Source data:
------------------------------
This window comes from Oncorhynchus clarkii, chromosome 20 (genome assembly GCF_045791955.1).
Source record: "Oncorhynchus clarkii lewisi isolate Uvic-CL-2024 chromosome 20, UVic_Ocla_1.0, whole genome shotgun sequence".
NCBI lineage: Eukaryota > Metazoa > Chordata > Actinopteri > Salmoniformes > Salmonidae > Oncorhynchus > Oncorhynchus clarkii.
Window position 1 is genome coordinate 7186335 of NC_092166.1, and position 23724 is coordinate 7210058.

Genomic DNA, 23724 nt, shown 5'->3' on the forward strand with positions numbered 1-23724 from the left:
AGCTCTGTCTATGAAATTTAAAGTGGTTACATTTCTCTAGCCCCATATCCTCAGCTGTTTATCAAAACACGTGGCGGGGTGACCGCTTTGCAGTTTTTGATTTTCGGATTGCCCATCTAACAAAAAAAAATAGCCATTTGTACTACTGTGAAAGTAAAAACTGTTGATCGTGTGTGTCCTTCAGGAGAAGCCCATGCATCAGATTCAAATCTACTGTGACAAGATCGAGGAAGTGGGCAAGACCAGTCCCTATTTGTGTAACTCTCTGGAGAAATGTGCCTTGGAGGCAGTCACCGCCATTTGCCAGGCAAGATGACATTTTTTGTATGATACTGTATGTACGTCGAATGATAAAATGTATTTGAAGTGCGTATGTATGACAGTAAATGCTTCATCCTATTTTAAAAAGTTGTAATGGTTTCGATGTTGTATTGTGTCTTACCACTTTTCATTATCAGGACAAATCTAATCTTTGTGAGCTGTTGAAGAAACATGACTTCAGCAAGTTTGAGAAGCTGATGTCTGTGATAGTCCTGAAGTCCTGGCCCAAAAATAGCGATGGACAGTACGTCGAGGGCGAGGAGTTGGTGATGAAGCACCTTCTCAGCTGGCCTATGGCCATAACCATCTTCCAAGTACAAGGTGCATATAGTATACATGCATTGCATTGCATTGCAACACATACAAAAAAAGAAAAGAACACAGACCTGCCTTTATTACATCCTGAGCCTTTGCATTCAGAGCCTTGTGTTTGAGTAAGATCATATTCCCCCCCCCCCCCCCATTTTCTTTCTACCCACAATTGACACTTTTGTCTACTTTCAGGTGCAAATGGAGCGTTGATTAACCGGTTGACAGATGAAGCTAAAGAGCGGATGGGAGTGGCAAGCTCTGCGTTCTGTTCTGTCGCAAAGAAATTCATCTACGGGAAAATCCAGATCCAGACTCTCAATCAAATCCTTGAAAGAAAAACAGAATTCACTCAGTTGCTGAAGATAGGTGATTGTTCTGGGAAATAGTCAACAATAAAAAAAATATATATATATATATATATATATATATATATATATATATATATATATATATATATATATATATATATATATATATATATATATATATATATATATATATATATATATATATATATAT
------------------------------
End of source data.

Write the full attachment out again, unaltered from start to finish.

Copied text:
This window comes from Oncorhynchus clarkii, chromosome 20 (genome assembly GCF_045791955.1).
Source record: "Oncorhynchus clarkii lewisi isolate Uvic-CL-2024 chromosome 20, UVic_Ocla_1.0, whole genome shotgun sequence".
NCBI lineage: Eukaryota > Metazoa > Chordata > Actinopteri > Salmoniformes > Salmonidae > Oncorhynchus > Oncorhynchus clarkii.
Window position 1 is genome coordinate 7186335 of NC_092166.1, and position 23724 is coordinate 7210058.

Genomic DNA, 23724 nt, shown 5'->3' on the forward strand with positions numbered 1-23724 from the left:
AGCTCTGTCTATGAAATTTAAAGTGGTTACATTTCTCTAGCCCCATATCCTCAGCTGTTTATCAAAACACGTGGCGGGGTGACCGCTTTGCAGTTTTTGATTTTCGGATTGCCCATCTAACAAAAAAAAATAGCCATTTGTACTACTGTGAAAGTAAAAACTGTTGATCGTGTGTGTCCTTCAGGAGAAGCCCATGCATCAGATTCAAATCTACTGTGACAAGATCGAGGAAGTGGGCAAGACCAGTCCCTATTTGTGTAACTCTCTGGAGAAATGTGCCTTGGAGGCAGTCACCGCCATTTGCCAGGCAAGATGACATTTTTTGTATGATACTGTATGTACGTCGAATGATAAAATGTATTTGAAGTGCGTATGTATGACAGTAAATGCTTCATCCTATTTTAAAAAGTTGTAATGGTTTCGATGTTGTATTGTGTCTTACCACTTTTCATTATCAGGACAAATCTAATCTTTGTGAGCTGTTGAAGAAACATGACTTCAGCAAGTTTGAGAAGCTGATGTCTGTGATAGTCCTGAAGTCCTGGCCCAAAAATAGCGATGGACAGTACGTCGAGGGCGAGGAGTTGGTGATGAAGCACCTTCTCAGCTGGCCTATGGCCATAACCATCTTCCAAGTACAAGGTGCATATAGTATACATGCATTGCATTGCATTGCAACACATACAAAAAAAGAAAAGAACACAGACCTGCCTTTATTACATCCTGAGCCTTTGCATTCAGAGCCTTGTGTTTGAGTAAGATCATATTCCCCCCCCCCCCCCCATTTTCTTTCTACCCACAATTGACACTTTTGTCTACTTTCAGGTGCAAATGGAGCGTTGATTAACCGGTTGACAGATGAAGCTAAAGAGCGGATGGGAGTGGCAAGCTCTGCGTTCTGTTCTGTCGCAAAGAAATTCATCTACGGGAAAATCCAGATCCAGACTCTCAATCAAATCCTTGAAAGAAAAACAGAATTCACTCAGTTGCTGAAGATAGGTGATTGTTCTGGGAAATAGTCAACAATAAAAAAAATATATATATATATATATATATATATATATATATATATATATATATATATATATATATATATATATATATATATATATATATATATATATATATATATATATATATATATATATATAT